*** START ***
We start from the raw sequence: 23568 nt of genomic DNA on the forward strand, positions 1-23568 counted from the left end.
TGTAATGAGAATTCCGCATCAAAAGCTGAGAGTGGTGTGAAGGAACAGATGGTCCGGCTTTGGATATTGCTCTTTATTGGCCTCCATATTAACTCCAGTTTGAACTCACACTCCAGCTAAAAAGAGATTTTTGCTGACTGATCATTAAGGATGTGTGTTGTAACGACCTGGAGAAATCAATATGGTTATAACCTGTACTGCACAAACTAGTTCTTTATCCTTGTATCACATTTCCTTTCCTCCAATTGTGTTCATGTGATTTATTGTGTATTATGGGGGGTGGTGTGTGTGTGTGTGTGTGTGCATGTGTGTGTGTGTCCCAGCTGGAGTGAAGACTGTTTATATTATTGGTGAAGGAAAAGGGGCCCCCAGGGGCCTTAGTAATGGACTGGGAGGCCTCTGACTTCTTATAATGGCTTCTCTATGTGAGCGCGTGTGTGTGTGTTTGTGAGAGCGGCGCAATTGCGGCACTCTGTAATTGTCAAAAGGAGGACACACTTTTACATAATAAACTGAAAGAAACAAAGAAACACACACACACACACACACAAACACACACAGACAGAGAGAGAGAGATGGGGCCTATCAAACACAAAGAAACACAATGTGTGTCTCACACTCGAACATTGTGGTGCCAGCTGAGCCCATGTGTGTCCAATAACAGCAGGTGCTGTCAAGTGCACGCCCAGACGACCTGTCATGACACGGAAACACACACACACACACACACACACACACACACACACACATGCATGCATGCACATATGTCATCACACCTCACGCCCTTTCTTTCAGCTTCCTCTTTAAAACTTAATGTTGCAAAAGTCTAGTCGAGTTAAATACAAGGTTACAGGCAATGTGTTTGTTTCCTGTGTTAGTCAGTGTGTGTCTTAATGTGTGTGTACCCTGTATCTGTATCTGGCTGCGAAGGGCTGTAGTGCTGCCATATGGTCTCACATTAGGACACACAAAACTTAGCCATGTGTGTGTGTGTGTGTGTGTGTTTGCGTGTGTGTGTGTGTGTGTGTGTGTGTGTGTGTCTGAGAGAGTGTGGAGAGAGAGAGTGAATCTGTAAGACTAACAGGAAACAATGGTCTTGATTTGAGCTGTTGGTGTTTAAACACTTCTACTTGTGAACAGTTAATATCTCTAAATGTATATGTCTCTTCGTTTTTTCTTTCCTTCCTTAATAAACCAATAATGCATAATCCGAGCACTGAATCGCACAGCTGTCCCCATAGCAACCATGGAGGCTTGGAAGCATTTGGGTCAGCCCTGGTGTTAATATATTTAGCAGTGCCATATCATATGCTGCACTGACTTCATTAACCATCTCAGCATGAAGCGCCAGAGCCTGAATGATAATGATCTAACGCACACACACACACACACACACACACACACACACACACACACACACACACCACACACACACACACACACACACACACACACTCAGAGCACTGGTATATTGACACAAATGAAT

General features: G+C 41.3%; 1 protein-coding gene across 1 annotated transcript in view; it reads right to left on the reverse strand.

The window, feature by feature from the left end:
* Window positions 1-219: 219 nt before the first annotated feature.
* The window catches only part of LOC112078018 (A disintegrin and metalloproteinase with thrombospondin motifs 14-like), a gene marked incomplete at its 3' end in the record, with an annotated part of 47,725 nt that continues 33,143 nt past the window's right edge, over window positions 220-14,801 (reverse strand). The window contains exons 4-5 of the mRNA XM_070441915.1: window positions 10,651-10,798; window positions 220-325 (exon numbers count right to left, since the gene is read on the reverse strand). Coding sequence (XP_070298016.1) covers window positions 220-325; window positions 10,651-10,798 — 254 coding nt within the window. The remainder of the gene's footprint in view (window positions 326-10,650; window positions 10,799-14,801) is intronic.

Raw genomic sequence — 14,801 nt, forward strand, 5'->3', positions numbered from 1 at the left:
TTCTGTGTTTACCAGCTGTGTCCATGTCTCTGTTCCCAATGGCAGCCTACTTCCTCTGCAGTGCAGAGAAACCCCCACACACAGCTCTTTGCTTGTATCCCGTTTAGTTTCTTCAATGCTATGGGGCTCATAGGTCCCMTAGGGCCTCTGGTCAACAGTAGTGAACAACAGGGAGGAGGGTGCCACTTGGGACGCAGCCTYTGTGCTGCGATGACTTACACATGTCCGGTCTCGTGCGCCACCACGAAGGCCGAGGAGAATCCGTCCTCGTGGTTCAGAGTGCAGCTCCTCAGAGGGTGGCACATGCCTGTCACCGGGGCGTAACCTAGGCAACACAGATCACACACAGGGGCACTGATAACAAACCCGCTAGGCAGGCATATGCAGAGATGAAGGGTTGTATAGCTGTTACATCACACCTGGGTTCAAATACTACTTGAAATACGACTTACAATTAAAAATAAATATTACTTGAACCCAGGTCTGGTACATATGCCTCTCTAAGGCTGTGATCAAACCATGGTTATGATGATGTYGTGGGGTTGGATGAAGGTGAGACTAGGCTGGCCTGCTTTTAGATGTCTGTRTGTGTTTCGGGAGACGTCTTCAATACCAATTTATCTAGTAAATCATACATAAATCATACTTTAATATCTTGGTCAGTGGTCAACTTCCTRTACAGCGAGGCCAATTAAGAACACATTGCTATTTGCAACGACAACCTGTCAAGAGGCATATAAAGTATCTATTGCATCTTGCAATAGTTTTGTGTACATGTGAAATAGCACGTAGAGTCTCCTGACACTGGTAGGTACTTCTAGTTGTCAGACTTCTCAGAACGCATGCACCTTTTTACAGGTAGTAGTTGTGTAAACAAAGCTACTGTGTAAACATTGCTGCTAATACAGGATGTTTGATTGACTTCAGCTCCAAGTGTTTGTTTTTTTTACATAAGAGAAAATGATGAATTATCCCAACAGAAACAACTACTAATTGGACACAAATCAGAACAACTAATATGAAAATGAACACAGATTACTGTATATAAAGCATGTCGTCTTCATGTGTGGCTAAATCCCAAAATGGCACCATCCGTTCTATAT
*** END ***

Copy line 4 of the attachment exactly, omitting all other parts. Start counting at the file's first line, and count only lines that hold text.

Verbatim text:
The window, feature by feature from the left end: